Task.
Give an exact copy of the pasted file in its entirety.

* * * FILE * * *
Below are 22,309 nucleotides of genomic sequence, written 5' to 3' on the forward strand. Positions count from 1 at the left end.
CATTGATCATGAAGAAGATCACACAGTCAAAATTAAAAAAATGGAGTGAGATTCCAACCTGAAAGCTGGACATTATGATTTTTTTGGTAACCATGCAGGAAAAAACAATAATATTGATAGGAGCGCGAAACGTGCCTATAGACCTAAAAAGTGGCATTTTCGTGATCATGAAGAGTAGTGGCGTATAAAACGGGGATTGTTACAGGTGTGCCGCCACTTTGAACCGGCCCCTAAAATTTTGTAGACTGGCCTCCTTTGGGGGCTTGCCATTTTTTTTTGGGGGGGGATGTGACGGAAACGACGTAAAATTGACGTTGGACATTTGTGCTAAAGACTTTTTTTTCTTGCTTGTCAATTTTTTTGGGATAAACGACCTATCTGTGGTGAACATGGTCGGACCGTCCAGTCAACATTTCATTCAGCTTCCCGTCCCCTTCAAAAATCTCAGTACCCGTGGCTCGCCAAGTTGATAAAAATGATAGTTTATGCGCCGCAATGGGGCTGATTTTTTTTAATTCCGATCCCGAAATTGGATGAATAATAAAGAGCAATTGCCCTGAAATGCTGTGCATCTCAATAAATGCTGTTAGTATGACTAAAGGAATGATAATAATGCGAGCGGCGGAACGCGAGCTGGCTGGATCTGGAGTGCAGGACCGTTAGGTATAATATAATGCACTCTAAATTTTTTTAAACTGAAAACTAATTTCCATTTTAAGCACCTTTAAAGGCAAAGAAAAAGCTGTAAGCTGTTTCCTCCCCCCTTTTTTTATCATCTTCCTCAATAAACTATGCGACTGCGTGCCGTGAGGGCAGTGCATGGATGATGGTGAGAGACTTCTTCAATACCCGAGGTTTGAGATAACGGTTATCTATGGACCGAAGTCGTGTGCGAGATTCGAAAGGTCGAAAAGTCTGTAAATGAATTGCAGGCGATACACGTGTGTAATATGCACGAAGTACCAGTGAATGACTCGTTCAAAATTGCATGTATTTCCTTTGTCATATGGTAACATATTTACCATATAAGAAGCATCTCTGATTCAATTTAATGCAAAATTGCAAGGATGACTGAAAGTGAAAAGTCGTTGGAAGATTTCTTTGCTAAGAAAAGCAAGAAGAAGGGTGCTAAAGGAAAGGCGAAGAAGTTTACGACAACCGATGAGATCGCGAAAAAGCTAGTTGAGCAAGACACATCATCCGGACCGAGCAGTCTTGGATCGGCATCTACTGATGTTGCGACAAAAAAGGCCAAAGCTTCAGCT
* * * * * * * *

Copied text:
Below are 22,309 nucleotides of genomic sequence, written 5' to 3' on the forward strand. Positions count from 1 at the left end.
CATTGATCATGAAGAAGATCACACAGTCAAAATTAAAAAAATGGAGTGAGATTCCAACCTGAAAGCTGGACATTATGATTTTTTTGGTAACCATGCAGGAAAAAACAATAATATTGATAGGAGCGCGAAACGTGCCTATAGACCTAAAAAGTGGCATTTTCGTGATCATGAAGAGTAGTGGCGTATAAAACGGGGATTGTTACAGGTGTGCCGCCACTTTGAACCGGCCCCTAAAATTTTGTAGACTGGCCTCCTTTGGGGGCTTGCCATTTTTTTTTGGGGGGGGATGTGACGGAAACGACGTAAAATTGACGTTGGACATTTGTGCTAAAGACTTTTTTTTCTTGCTTGTCAATTTTTTTGGGATAAACGACCTATCTGTGGTGAACATGGTCGGACCGTCCAGTCAACATTTCATTCAGCTTCCCGTCCCCTTCAAAAATCTCAGTACCCGTGGCTCGCCAAGTTGATAAAAATGATAGTTTATGCGCCGCAATGGGGCTGATTTTTTTTAATTCCGATCCCGAAATTGGATGAATAATAAAGAGCAATTGCCCTGAAATGCTGTGCATCTCAATAAATGCTGTTAGTATGACTAAAGGAATGATAATAATGCGAGCGGCGGAACGCGAGCTGGCTGGATCTGGAGTGCAGGACCGTTAGGTATAATATAATGCACTCTAAATTTTTTTAAACTGAAAACTAATTTCCATTTTAAGCACCTTTAAAGGCAAAGAAAAAGCTGTAAGCTGTTTCCTCCCCCCTTTTTTTATCATCTTCCTCAATAAACTATGCGACTGCGTGCCGTGAGGGCAGTGCATGGATGATGGTGAGAGACTTCTTCAATACCCGAGGTTTGAGATAACGGTTATCTATGGACCGAAGTCGTGTGCGAGATTCGAAAGGTCGAAAAGTCTGTAAATGAATTGCAGGCGATACACGTGTGTAATATGCACGAAGTACCAGTGAATGACTCGTTCAAAATTGCATGTATTTCCTTTGTCATATGGTAACATATTTACCATATAAGAAGCATCTCTGATTCAATTTAATGCAAAATTGCAAGGATGACTGAAAGTGAAAAGTCGTTGGAAGATTTCTTTGCTAAGAAAAGCAAGAAGAAGGGTGCTAAAGGAAAGGCGAAGAAGTTTACGACAACCGATGAGATCGCGAAAAAGCTAGTTGAGCAAGACACATCATCCGGACCGAGCAGTCTTGGATCGGCATCTACTGATGTTGCGACAAAAAAGGCCAAAGCTTCAGCT